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From Workplace Prof Blog: Today’s Argument in Gomez-Perez

Note: The following argument recap is by Paul Secunda of the University of Mississippi School of Law and Workplace Prof Blog, where this entry is cross-posted.

The U.S. Supreme Court heard oral argument today in Gomez-Perez v. Potter, which asks the question of whether federal employees can bring a retaliation claim under the ADEA. As discussed in a post last Fall, the issue comes down to whether the federal employee provisions of the ADEA must mention retaliation expressly or whether retaliation actions can be implied from the discrimination language and similar language in the non-federal employee parts of the ADEA.

Going into oral argument, my sense was that this case will pit those members of the Court who do not wish to imply private rights of action without express Congressional intent and that part of the Court which is willing to imply protections in order to meet the broader remedial aspects of the law. The remedial part of the Court was successful in implying a retaliation action under Title IX without express language, but that decision in Jackson was written by Justice O’Connor in a 5-4 decision on a Court without Alito and Roberts.

The transcript today plays out like most people thought it would: Scalia, Alito, and Roberts expressing skepticism (and a silent Thomas apparently agreeing) that Congress could not have mistakenly left out the retaliation language, and Breyer, Souter, Ginsburg, and Stevens to varying degrees suggesting the lack of retaliation language in these provisions is not fatal given that the Court has read in such protections in cases like Jackson and that a discrimination right would mean little if an employee did not have protection from retaliation after filing such a claim.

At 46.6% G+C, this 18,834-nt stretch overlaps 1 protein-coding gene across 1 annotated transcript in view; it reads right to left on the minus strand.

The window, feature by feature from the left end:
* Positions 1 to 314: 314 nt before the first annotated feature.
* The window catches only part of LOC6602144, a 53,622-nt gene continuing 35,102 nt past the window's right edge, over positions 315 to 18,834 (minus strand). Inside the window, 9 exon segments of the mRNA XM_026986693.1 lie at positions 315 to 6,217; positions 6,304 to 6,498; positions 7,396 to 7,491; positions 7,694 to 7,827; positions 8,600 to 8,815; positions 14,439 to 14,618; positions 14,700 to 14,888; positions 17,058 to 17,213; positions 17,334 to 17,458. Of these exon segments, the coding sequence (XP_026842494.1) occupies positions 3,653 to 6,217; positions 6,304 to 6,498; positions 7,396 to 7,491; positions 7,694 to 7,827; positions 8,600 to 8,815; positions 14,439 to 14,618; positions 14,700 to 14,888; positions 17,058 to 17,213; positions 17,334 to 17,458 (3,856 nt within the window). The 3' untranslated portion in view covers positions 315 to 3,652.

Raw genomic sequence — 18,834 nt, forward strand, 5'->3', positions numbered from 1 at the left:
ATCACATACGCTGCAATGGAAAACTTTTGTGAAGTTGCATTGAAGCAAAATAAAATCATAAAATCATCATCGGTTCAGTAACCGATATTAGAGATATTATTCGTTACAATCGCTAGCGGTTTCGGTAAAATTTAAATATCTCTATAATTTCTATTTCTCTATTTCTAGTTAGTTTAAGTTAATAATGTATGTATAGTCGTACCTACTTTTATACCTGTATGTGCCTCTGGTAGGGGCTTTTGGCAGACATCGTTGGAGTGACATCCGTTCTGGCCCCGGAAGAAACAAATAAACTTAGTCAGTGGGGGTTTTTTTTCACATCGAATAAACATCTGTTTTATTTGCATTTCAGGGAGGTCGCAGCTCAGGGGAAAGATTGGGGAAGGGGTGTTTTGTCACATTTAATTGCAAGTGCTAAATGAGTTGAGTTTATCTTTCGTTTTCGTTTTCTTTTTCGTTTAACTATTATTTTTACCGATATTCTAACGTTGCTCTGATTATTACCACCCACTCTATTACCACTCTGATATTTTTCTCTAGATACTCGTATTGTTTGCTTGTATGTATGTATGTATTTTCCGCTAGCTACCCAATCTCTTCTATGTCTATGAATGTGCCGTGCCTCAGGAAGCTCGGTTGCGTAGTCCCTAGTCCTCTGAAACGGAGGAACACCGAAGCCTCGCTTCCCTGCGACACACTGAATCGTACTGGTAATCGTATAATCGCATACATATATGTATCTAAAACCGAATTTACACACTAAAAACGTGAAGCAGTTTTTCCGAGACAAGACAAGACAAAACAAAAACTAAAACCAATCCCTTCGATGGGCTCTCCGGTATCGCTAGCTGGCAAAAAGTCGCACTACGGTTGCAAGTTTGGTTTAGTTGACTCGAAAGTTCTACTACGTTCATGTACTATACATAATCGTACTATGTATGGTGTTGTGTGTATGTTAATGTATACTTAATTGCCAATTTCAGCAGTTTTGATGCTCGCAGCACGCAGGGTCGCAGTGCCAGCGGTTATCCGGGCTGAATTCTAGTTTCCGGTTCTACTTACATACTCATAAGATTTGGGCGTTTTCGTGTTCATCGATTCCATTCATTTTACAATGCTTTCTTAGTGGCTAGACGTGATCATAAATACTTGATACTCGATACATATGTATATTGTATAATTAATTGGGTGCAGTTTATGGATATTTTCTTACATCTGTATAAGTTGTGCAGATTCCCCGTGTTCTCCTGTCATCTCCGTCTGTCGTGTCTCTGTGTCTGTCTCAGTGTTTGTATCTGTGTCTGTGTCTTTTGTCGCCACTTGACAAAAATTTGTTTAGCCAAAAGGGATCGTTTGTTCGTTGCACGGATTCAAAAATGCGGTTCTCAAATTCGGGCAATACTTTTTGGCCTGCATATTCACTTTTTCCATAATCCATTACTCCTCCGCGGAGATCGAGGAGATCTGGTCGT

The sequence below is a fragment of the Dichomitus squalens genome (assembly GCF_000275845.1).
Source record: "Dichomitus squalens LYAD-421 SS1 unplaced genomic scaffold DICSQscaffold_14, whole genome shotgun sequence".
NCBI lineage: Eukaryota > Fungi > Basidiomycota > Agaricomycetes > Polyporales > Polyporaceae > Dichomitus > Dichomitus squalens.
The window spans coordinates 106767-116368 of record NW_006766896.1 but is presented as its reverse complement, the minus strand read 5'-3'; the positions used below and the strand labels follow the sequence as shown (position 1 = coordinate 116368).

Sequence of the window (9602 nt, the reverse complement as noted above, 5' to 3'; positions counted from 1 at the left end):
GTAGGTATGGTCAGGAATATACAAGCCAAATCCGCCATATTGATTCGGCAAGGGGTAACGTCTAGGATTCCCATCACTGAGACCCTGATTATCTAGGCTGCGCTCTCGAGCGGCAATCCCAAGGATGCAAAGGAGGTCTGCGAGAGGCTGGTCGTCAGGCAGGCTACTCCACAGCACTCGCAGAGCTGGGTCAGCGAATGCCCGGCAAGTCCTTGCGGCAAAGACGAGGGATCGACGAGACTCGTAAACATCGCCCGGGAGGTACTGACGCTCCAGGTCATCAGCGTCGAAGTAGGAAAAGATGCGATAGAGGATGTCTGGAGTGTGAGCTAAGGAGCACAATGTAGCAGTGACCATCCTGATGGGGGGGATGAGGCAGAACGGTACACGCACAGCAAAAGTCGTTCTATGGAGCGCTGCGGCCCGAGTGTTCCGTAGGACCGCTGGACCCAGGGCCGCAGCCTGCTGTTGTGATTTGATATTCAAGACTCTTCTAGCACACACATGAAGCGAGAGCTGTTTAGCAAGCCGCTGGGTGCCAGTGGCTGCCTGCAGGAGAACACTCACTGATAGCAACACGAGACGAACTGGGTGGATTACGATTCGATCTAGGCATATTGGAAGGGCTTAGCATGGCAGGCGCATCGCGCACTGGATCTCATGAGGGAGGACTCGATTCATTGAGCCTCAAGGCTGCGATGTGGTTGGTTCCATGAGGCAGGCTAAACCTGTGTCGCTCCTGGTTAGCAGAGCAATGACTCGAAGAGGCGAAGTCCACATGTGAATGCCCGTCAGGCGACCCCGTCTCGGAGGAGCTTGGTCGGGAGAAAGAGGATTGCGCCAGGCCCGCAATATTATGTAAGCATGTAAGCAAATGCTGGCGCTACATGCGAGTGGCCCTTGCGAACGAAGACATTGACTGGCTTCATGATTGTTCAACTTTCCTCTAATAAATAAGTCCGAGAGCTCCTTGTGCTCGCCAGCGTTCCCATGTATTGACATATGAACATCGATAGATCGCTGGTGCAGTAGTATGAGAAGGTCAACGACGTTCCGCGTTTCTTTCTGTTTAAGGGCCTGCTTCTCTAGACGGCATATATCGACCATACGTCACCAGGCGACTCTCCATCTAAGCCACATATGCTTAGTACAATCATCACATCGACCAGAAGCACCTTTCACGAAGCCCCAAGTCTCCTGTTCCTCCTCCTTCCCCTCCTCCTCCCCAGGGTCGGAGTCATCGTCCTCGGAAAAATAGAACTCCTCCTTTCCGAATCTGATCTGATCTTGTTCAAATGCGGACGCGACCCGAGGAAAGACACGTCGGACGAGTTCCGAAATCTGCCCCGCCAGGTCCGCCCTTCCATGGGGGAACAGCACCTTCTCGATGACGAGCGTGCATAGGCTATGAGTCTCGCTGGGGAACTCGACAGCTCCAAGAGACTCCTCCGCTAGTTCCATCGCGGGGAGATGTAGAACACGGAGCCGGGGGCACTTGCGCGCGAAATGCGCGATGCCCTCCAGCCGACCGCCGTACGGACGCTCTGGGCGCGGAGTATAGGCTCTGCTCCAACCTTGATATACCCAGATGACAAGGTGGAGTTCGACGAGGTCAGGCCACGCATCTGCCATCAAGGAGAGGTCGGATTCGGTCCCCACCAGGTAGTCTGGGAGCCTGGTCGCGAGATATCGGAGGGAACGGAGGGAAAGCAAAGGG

These two quotes from the respective sides seem to sum up the arguments:

MR. GUERRA [attorney for plaintiff]: . . . .By its plain terms, Section 633a(a) bars retaliation against covered workers who have complained that have they suffered age discrimination. Such retaliation is directed at persons over —

JUSTICE SCALIA: Excuse me. By its plain terms?

MR. GUERRA: Yes, Justice Scalia.

JUSTICE SCALIA: Read it to me, would you?


MR. GARRE [attorney for defendant]: . . . . The Age Discrimination and Employment Act does not expressly prohibit retaliation in the Federal sector context and it should not be read to impliedly prohibits such conduct either.

JUSTICE GINSBURG: Why not, given the Jackson precedent, where there was a similarly general ban on discrimination and we defined discrimination to include retaliation for complaining about discrimination?

Based on the make-up of this Court today, I see a 5-4 decision against the plaintiff. Although Kennedy was silent and as usual may be the decisive vote, he dissented in Jackson and is likely to do the same here. Kennedy and the majority are likely to find that this case is different from the Jackson Title IX case because of the legislative history of the ADEA, these federal provisions’ interaction with provisions in the Civil Service Reform Act of 1978, the difference between federal provisions in Title VII and the ADEA, and because the comparable provisions in Jackson were in a different statute, but are in the same statute here.